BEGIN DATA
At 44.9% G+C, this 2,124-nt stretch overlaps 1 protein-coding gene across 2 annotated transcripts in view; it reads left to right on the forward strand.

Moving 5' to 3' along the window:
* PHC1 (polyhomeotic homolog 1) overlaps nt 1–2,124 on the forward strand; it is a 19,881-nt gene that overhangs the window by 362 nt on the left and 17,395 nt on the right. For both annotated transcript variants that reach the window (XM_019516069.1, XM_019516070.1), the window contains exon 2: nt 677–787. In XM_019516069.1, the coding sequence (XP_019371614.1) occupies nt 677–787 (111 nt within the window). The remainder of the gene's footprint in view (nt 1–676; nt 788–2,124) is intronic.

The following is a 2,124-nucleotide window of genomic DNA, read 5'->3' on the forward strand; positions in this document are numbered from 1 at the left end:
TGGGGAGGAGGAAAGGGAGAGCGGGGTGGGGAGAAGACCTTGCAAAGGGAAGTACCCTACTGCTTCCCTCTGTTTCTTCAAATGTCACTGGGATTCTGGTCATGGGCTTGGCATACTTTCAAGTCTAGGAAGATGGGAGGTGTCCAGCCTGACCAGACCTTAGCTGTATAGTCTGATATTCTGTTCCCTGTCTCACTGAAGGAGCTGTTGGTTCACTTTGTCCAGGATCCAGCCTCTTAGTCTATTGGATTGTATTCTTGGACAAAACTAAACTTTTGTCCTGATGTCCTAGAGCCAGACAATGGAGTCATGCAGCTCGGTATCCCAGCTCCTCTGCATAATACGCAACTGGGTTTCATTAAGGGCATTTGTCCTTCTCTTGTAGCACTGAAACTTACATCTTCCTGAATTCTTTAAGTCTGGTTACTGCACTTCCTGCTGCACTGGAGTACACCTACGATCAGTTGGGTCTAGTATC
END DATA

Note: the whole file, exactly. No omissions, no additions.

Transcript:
At 44.9% G+C, this 2,124-nt stretch overlaps 1 protein-coding gene across 2 annotated transcripts in view; it reads left to right on the forward strand.

Moving 5' to 3' along the window:
* PHC1 (polyhomeotic homolog 1) overlaps nt 1–2,124 on the forward strand; it is a 19,881-nt gene that overhangs the window by 362 nt on the left and 17,395 nt on the right. For both annotated transcript variants that reach the window (XM_019516069.1, XM_019516070.1), the window contains exon 2: nt 677–787. In XM_019516069.1, the coding sequence (XP_019371614.1) occupies nt 677–787 (111 nt within the window). The remainder of the gene's footprint in view (nt 1–676; nt 788–2,124) is intronic.

The following is a 2,124-nucleotide window of genomic DNA, read 5'->3' on the forward strand; positions in this document are numbered from 1 at the left end:
TGGGGAGGAGGAAAGGGAGAGCGGGGTGGGGAGAAGACCTTGCAAAGGGAAGTACCCTACTGCTTCCCTCTGTTTCTTCAAATGTCACTGGGATTCTGGTCATGGGCTTGGCATACTTTCAAGTCTAGGAAGATGGGAGGTGTCCAGCCTGACCAGACCTTAGCTGTATAGTCTGATATTCTGTTCCCTGTCTCACTGAAGGAGCTGTTGGTTCACTTTGTCCAGGATCCAGCCTCTTAGTCTATTGGATTGTATTCTTGGACAAAACTAAACTTTTGTCCTGATGTCCTAGAGCCAGACAATGGAGTCATGCAGCTCGGTATCCCAGCTCCTCTGCATAATACGCAACTGGGTTTCATTAAGGGCATTTGTCCTTCTCTTGTAGCACTGAAACTTACATCTTCCTGAATTCTTTAAGTCTGGTTACTGCACTTCCTGCTGCACTGGAGTACACCTACGATCAGTTGGGTCTAGTATC